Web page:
Monday, January 24, 2005

 

Absurdity, n.: A statement or belief manifestly inconsistent with one's own opinion.

The phone rang just after getting the driveway cleared from the massive snowstorm (it wasn't the worst I've seen by far, we got about 14"), and my frummie friend was calling to see if I could troubleshoot the recalcitrant PC. I signed up for the freebie of RemotePC, e-mailed the client over to my friend (the weird thing about this is that e-mail seems to work perfectly), and hand-held the installation. No cigar. RemotePC couldn't connect to the Internet. We decided to try GoToMyPC instead, and I gingerly handed them ye olde numero de plastico hoping that I'd finish before the 60 minute trial expired and billing kicked in. Again, e-mail and phone calls, but lo and behold, GoToMyPC connected, and I had control of the laptop.

Checked for the usual suspects, Discussion Toolbar, Working Offline, and ran AdAware again. Clean as a whistle. The laptop had a really weird symptom, being able to resolve some DNS entries, but not others. Obviously connectivity was fine, as GoToMyPC wouldn't have gotten through. Nothing in the Hosts or LMHOSTS files, and going out to a command line and pinging or telnetting would work about 50% of the time. Sites like CNN, IBM and Cisco would resolve, but some of my other preferred haunts wouldn't. This was starting to get seriously weird, and I poked into Control Panel for a minute just to see if anything was seriously farked in the configuration there. Other than both the wireless and the 10BaseT interfaces being live, everything was OK, and I disabled the Ethernet to see if by chance it was a funky Cat 5 cable. No such luck. Nslookup and dig were acting strange, able to find name servers, but not able to give me A records. After patzing through MSFT's Knowledge Base and Googling around, everything was pointing to a farked Winsock implementation. I tried the MSFT integrity checking (oxymoron alert!) tool, and everything came back copacetic, so throwing caution to the wind (and deleting IE's index.dat file to boot; some positive indications that that might've helped, but alas, no cigar) it was regedit time. I put in the entries to turn off negative DNS caching, no luck there. The only thing left to try after putting three hours into this beast was to force recreation of the Winsock registry entries (I found a small tool entitled WinsockXPFix to automate this for me), but time ran short for my friend and we had to call it a day. A reboot ensued, and when I checked back a few minutes later, IE still had the same bloody symptoms.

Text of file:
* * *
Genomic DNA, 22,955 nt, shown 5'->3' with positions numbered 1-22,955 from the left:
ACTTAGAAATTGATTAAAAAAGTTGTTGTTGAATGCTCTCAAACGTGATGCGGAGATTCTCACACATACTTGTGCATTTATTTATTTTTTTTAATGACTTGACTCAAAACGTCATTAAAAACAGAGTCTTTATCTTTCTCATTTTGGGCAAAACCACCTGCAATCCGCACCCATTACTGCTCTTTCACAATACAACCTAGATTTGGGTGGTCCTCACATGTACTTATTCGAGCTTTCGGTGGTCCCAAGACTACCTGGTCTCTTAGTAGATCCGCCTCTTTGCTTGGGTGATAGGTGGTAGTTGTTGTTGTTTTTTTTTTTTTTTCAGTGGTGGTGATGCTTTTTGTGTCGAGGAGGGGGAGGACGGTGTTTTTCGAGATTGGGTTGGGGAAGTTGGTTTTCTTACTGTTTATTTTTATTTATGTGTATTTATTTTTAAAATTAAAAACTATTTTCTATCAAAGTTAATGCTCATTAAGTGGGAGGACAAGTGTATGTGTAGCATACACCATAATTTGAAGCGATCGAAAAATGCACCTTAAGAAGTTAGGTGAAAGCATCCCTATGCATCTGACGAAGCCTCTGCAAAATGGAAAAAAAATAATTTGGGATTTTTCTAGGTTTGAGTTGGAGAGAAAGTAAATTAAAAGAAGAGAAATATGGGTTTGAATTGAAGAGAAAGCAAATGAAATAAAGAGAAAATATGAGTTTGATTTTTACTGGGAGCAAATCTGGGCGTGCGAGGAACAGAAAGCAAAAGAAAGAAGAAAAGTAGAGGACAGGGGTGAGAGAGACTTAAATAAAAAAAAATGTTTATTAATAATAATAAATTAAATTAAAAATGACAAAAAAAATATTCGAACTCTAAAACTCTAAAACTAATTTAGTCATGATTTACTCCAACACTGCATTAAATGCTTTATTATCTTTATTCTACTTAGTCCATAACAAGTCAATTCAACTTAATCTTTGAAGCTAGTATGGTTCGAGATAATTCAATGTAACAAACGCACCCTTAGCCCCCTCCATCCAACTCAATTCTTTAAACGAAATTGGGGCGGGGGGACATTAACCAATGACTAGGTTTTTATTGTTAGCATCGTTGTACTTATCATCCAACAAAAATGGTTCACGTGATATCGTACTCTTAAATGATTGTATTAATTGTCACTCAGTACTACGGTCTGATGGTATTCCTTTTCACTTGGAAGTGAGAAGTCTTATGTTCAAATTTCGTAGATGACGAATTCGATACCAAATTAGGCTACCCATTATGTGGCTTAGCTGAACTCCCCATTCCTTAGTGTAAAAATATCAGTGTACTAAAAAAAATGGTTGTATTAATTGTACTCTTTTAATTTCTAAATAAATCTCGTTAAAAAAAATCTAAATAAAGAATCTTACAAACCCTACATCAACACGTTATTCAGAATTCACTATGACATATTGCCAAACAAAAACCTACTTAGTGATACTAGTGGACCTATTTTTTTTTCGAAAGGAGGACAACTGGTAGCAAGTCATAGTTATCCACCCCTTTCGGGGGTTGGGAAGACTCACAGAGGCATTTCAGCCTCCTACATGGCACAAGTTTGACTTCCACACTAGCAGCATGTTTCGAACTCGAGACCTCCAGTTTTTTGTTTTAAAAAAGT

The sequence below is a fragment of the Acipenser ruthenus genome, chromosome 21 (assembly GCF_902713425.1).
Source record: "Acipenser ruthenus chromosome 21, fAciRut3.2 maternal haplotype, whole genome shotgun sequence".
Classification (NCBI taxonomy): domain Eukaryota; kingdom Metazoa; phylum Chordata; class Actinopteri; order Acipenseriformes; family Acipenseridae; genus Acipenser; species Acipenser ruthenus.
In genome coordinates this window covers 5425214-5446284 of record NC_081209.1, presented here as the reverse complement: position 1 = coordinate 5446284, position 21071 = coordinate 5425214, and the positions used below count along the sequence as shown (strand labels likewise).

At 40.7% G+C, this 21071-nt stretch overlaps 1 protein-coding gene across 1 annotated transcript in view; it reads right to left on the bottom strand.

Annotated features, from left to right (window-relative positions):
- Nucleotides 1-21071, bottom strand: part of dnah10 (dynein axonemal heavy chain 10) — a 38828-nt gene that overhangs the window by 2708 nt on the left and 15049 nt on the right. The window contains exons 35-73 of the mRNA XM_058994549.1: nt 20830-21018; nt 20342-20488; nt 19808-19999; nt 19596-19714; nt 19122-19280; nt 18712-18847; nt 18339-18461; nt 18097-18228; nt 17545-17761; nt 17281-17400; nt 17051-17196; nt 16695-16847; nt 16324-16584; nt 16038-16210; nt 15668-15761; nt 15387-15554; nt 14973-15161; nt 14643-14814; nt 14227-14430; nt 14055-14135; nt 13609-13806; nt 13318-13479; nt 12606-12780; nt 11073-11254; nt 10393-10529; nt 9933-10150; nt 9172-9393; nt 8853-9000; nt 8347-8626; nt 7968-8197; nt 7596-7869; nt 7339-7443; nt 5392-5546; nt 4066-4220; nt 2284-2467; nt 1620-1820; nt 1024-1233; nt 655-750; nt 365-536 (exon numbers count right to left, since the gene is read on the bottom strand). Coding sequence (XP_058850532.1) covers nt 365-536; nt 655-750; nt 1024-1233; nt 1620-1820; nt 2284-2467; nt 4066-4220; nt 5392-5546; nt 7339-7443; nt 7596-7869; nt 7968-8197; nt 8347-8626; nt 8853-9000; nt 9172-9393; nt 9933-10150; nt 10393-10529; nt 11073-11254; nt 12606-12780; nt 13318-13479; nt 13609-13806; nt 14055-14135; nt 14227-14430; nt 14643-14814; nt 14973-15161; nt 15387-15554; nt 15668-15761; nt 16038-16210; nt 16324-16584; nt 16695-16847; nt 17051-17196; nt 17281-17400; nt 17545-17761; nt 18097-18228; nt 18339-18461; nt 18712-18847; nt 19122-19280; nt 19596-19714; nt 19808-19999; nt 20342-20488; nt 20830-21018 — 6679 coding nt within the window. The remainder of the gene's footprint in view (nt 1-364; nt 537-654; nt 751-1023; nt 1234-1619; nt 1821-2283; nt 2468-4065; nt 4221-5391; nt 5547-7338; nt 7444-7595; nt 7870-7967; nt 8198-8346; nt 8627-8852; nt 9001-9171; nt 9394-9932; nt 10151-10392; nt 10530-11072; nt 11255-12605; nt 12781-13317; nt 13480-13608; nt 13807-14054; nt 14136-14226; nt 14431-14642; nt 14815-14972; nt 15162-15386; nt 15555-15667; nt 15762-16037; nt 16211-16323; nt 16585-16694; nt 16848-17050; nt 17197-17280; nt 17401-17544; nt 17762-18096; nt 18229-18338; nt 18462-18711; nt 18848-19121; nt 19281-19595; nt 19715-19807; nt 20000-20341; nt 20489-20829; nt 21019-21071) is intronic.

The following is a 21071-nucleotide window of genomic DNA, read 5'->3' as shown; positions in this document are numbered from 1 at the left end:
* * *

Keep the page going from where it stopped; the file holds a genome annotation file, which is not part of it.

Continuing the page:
I should note that Firefox couldn't resolve stuff either, strongly pointing toward Winsock problems, but damn, if Winsock is farked, shouldn't it hose connectivity completely?

If through some improbable coincidence Mr. Gates reads this missive, I hope it proves instructive. I have no problem with MSFT when it works, and if it's the best tool, I recommend it. However, when something goes south and diagnostic tools are saying everything is cool, this isn't a good thing, and when my gut check tells me that the ultimate resolution of this is going to be a full OS reload, that isn't exactly cool. There should be some freaking modularity in the architecture to allow things to be decoupled enough to replace whatever corruption impairs functionality with minimal intrusiveness.

BTW, GoToMyPC functions extremely well. Their pricing model is well, expensive, and of course I was on long enough that billing kicked in, so I'm on the hook for twenty bucks a month until I cancel, but in a situation like this, it's well worth it (I figure it would've cost me a solid $45 in gas and tolls to get down there to fix it, and my friend has volunteered to reimburse me).

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